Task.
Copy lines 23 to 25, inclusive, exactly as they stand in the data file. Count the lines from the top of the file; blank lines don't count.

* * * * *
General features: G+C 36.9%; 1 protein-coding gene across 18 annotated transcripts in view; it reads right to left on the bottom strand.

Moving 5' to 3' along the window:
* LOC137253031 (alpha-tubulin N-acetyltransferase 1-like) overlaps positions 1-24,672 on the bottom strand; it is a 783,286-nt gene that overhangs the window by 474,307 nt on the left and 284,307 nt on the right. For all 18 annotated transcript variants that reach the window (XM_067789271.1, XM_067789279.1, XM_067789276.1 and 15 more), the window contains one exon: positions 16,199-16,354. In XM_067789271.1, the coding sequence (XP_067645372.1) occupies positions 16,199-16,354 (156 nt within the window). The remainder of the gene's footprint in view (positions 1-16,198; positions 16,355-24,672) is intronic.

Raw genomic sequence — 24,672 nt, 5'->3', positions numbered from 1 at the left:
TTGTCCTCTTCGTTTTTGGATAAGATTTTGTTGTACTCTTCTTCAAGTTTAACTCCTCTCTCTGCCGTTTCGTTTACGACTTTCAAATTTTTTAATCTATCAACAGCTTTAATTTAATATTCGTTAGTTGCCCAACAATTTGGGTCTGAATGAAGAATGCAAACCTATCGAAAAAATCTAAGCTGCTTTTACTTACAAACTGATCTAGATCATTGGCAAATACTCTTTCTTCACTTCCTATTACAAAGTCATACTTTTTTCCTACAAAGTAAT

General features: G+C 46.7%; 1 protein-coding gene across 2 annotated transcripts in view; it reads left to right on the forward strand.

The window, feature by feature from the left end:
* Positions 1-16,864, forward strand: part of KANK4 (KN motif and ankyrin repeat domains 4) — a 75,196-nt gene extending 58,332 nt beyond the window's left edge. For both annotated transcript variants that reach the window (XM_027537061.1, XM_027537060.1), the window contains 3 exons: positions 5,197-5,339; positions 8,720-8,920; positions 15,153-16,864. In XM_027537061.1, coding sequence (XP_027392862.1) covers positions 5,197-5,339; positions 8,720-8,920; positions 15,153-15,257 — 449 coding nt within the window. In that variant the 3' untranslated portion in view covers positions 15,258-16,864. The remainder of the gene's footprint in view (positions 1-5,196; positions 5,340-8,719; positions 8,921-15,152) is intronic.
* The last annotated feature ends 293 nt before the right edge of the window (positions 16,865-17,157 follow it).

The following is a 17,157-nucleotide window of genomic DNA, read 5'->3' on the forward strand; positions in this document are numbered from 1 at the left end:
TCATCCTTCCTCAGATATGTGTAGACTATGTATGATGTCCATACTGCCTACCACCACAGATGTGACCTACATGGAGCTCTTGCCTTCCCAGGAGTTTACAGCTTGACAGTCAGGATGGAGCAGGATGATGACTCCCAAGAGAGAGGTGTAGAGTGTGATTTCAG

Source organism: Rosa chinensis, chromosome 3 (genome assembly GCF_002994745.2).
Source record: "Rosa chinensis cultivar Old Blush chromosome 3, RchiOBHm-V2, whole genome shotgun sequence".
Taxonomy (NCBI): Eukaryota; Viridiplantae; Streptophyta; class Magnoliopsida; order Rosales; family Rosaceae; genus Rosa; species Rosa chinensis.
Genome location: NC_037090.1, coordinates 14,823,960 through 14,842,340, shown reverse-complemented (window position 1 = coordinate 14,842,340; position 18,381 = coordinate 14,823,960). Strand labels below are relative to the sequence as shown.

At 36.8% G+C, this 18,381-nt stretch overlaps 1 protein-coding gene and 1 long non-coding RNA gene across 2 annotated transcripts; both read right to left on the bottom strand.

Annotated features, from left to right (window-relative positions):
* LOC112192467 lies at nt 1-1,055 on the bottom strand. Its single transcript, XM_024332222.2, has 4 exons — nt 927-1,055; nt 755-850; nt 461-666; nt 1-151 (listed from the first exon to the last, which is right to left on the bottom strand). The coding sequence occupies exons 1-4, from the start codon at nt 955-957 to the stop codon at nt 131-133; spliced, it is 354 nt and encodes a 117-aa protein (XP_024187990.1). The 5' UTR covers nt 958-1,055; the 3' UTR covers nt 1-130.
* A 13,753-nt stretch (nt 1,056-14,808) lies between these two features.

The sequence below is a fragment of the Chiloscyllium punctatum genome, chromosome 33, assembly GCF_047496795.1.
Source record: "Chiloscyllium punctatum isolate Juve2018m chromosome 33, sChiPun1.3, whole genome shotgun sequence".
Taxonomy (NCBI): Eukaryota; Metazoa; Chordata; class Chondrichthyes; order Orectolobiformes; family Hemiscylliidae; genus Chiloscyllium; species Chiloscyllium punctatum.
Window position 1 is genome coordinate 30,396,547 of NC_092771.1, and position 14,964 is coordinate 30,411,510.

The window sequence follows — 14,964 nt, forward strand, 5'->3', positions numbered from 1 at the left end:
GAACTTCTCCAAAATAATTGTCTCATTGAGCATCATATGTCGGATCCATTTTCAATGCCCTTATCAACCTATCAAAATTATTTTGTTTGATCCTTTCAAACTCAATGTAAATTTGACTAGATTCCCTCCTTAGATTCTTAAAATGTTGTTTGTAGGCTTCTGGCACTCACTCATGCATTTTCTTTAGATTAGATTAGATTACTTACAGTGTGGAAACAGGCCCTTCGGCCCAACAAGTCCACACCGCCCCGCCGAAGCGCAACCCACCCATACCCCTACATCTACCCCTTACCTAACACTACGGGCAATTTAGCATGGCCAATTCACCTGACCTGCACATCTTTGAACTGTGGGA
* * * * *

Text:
Window position 1 is genome coordinate 30,396,547 of NC_092771.1, and position 14,964 is coordinate 30,411,510.

The window sequence follows — 14,964 nt, forward strand, 5'->3', positions numbered from 1 at the left end:
GAACTTCTCCAAAATAATTGTCTCATTGAGCATCATATGTCGGATCCATTTTCAATGCCCTTATCAACCTATCAAAATTATTTTGTTTGATCCTTTCAAACTCAATGTAAATTTGACTAGATTCCCTCCTTAGATTCTTAAAATGTTGTTTGTAGGCTTCTGGCACTCACTCATGCATTTTCTTTAGATTAGATTAGATTACTTACAGTGTGGAAACAGGCCCTTCGGCCCAACAAGTCCACACCGCCCCGCCGAAGCGCAACCCACCCATACCCCTACATCTACCCCTTACCTAACACTACGGGCAATTTAGCATGGCCAATTCACCTGACCTGCACATCTTTGAACTGTGGGA